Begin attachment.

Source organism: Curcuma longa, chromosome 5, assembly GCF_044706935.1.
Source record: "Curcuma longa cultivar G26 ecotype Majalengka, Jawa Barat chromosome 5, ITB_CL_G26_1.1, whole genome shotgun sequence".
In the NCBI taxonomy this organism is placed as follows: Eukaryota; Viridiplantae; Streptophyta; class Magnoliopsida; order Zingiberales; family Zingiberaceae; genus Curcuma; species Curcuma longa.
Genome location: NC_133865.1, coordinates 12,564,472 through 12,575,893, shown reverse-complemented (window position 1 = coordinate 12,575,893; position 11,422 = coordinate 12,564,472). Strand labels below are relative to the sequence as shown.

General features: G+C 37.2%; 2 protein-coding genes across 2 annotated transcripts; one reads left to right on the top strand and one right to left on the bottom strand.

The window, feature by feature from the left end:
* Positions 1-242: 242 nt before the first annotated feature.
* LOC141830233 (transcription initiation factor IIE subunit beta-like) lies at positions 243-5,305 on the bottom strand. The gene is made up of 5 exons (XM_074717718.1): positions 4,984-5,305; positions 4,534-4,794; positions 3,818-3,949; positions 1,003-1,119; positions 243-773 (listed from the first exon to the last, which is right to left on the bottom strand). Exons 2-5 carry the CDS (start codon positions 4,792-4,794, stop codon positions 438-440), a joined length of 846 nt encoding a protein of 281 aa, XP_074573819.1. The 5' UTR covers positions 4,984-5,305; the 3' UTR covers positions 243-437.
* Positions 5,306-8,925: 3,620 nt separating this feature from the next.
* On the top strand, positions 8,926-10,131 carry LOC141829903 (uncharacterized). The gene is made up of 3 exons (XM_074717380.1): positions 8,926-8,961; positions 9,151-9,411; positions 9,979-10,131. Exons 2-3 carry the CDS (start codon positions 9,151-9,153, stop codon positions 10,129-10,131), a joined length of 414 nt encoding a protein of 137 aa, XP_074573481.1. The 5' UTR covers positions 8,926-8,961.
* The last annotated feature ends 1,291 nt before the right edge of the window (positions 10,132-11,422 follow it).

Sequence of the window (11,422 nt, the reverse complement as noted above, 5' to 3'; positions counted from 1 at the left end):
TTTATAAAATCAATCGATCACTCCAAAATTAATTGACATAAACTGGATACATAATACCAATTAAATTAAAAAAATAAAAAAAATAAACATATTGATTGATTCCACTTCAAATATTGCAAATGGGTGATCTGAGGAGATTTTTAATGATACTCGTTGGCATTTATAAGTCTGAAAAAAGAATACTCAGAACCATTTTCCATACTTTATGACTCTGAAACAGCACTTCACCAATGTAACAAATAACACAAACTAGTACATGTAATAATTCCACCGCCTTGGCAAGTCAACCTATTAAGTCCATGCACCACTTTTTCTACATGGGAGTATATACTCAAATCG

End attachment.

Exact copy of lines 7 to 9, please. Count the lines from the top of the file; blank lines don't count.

* Positions 1-242: 242 nt before the first annotated feature.
* LOC141830233 (transcription initiation factor IIE subunit beta-like) lies at positions 243-5,305 on the bottom strand. The gene is made up of 5 exons (XM_074717718.1): positions 4,984-5,305; positions 4,534-4,794; positions 3,818-3,949; positions 1,003-1,119; positions 243-773 (listed from the first exon to the last, which is right to left on the bottom strand). Exons 2-5 carry the CDS (start codon positions 4,792-4,794, stop codon positions 438-440), a joined length of 846 nt encoding a protein of 281 aa, XP_074573819.1. The 5' UTR covers positions 4,984-5,305; the 3' UTR covers positions 243-437.
* Positions 5,306-8,925: 3,620 nt separating this feature from the next.